One of the most difficult challenges I have as an author who writes books targeted for baby boomers is creating sex scenes. There are two in my novel, The Girl From Long Guyland, and two in the sequel, Bagels & Salsa.
Often authors choose not to include scenes about sex even if they would enhance the plot. “I rather close the bedroom door,” my talented author friend John Asher used to say. Practically speaking, many authors don’t want to deal with writing about something so personal. Why? When you write a sex scene, you feel like you’re exposing your naked self to the world, even though the scenes are rarely autobiographical.
Gratuitous sex scenes are just tacky, and I would never include a sensual scene unless it was instrumental in moving the plot forward and/or gaining a better understanding of the interpersonal relationship of the characters. My sex scenes are not graphic, but they’re not prudish either.
I stay away from classic romance terminology like “honeypot” “nub,” “sex missile” or “love canal.” My romantic scenes focus more on what the point-of-view character is thinking rather than every physical movement of the lovers. Bottom line, I try to render my scenes realistic: awkward, emotional, messy, tense and exciting.
The following excerpt is part of a sex scene from my novel, The Girl From Long Guyland. Protagonist Laila Levin, a seventeen-year-old virgin from the suburbs of Long Island is having an encounter with Chris Reynolds, a local hipster in the impoverished factory town where she is attending college. The year is 1969.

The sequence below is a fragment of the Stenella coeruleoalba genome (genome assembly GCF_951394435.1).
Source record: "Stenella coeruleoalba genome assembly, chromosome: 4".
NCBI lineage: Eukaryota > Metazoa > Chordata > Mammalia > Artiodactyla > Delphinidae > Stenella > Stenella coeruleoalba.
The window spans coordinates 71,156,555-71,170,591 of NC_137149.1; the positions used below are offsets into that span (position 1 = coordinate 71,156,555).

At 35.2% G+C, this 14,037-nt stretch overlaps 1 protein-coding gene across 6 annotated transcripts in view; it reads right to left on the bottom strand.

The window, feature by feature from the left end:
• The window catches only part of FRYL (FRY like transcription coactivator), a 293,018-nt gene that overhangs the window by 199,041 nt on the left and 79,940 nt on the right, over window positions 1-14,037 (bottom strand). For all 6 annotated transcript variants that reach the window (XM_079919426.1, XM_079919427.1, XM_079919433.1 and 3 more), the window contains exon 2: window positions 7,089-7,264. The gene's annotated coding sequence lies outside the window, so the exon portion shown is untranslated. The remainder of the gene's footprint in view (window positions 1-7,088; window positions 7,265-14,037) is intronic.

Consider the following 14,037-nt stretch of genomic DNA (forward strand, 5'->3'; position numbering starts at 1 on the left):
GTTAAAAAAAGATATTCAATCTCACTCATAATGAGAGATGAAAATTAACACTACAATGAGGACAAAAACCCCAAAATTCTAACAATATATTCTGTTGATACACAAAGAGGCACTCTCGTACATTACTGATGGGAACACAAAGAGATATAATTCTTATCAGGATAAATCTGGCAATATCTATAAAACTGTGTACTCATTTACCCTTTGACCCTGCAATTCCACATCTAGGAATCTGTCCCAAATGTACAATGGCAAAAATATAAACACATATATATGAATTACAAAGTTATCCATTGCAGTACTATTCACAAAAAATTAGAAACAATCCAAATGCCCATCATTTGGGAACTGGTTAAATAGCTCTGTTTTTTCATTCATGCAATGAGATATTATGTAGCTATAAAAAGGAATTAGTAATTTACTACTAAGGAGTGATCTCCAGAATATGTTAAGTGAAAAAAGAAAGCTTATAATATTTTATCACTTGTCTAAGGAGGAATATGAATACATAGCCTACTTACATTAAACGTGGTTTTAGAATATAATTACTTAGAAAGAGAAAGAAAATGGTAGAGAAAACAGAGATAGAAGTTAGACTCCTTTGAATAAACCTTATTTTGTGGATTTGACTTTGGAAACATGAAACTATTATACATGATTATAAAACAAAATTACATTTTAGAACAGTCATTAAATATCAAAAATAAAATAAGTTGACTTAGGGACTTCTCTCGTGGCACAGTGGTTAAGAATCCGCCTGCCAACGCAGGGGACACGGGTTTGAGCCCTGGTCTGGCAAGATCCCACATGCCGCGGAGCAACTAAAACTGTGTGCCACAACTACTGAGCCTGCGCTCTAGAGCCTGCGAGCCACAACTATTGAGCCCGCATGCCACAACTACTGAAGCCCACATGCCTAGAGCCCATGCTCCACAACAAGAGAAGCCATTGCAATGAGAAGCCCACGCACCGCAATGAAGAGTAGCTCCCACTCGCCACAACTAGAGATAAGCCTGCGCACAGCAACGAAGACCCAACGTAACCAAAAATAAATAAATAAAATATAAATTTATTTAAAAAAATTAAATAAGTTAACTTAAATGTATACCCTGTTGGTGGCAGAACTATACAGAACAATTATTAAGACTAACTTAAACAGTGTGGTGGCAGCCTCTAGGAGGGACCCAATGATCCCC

Chris grabbed my hand. “Come on, sweetheart. Let’s go upstairs and finish what we started last night.”
I followed Chris up the dark stairway to his bedroom in the attic. The room was very cold. A velvet curtain covered the window. Chris lit a candle.
I was shivering when we began to make out on the saggy bed. The stubble on his chin scratched my face as he searched my mouth with his tongue.
We rolled around in the bed. The worn top sheet ripped and the bedsprings groaned. Chris slid his hand down to my thigh. “You are one sweet chick.”
Was this a good time to tell him about my V status? “Chris do you remember—?”
He put his finger on my lips. “Shush.” Then he initiated some tricky tongue moves on my neck.
“Oh jeez, that feels sooo good.” I was more than ready. Strange new sensations ripped through my body. Sexy, tingly, wet. I sighed, noticing a bulge in his Levis.
Why had I always been so scared when I’d come this close before? My dates in high school or the time in summer camp when I ran away from Tommy Abrams. Tonight, I felt ready, confident, hungry for Chris’s touch.
But like last night we were suddenly interrupted. “Chris, you motha, get your white ass down here,” shouted Doc from downstairs.
“Screw them,” Chris said and slid my sweater over my head. Then he fumbled with the hooks of my bra.
But the voice bellowed from the stairway. “Christopher!”
Just like any scene in a novel, it’s important to keep the setting and plot in mind, know your characters, avoid clichés and include conflict especially sexual tension.
Lara Reznik - Author
The In-laws, The Ex-laws & the Outlaws (coming soon)